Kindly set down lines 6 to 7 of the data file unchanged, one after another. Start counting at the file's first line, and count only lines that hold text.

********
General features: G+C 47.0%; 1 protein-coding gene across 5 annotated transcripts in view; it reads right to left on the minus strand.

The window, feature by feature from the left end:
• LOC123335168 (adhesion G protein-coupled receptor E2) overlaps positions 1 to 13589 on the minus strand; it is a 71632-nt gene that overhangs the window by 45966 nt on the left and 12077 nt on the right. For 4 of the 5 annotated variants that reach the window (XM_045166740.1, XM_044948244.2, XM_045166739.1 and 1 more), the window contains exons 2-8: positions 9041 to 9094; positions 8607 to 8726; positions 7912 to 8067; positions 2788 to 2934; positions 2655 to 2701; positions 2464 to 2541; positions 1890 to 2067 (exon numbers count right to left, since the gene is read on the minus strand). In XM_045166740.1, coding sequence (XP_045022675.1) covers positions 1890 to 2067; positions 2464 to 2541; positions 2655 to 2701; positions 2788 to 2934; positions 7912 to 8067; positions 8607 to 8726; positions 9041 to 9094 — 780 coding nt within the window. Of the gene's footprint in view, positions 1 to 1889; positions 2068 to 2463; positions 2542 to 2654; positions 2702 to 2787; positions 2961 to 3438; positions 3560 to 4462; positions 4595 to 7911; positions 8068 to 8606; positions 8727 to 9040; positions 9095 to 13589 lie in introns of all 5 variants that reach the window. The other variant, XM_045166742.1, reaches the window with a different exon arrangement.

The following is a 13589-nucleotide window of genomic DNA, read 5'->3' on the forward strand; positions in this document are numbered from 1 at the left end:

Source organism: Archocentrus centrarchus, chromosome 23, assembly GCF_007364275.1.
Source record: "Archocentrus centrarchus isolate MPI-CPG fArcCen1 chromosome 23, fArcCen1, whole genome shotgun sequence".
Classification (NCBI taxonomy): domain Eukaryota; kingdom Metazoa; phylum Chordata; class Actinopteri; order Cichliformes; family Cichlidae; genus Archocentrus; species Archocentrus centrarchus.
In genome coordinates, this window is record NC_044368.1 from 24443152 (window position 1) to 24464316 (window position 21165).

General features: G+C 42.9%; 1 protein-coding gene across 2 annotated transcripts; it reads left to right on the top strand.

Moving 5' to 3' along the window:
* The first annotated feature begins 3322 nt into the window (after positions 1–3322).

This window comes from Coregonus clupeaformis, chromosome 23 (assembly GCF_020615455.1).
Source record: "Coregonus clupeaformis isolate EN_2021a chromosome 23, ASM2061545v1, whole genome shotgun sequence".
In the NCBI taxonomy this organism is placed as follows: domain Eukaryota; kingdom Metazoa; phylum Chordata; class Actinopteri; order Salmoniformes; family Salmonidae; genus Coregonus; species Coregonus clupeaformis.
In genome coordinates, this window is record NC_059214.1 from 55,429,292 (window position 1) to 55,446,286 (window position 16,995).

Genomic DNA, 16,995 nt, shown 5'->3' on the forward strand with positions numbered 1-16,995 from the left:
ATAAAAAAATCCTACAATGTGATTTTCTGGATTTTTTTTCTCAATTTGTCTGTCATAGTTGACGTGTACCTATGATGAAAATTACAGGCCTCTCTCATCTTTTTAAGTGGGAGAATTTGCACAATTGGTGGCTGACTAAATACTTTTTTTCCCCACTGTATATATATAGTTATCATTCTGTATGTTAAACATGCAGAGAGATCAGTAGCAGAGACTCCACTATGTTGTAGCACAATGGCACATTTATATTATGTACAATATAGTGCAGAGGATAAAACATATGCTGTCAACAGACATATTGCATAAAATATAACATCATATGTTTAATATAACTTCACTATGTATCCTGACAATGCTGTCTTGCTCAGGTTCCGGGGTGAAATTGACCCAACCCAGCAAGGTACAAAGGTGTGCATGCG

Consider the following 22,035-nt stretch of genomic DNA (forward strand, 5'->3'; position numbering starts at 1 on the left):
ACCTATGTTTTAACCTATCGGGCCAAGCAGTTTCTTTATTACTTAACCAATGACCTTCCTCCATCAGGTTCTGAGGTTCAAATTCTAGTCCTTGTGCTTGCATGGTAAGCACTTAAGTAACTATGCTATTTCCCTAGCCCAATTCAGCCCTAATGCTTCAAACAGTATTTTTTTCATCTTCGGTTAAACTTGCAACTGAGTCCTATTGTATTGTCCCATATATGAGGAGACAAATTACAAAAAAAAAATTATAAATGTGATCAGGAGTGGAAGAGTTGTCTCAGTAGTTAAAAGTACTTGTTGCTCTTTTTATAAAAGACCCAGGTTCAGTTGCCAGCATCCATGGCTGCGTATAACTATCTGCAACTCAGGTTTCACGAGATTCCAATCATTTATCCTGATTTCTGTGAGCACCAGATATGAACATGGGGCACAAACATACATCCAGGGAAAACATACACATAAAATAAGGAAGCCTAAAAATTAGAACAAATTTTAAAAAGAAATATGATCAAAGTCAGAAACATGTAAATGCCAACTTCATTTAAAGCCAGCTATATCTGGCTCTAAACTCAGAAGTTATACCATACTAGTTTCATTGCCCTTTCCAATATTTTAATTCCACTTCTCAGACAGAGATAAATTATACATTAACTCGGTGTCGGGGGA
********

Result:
Source record: "Archocentrus centrarchus isolate MPI-CPG fArcCen1 chromosome 23, fArcCen1, whole genome shotgun sequence".
Classification (NCBI taxonomy): domain Eukaryota; kingdom Metazoa; phylum Chordata; class Actinopteri; order Cichliformes; family Cichlidae; genus Archocentrus; species Archocentrus centrarchus.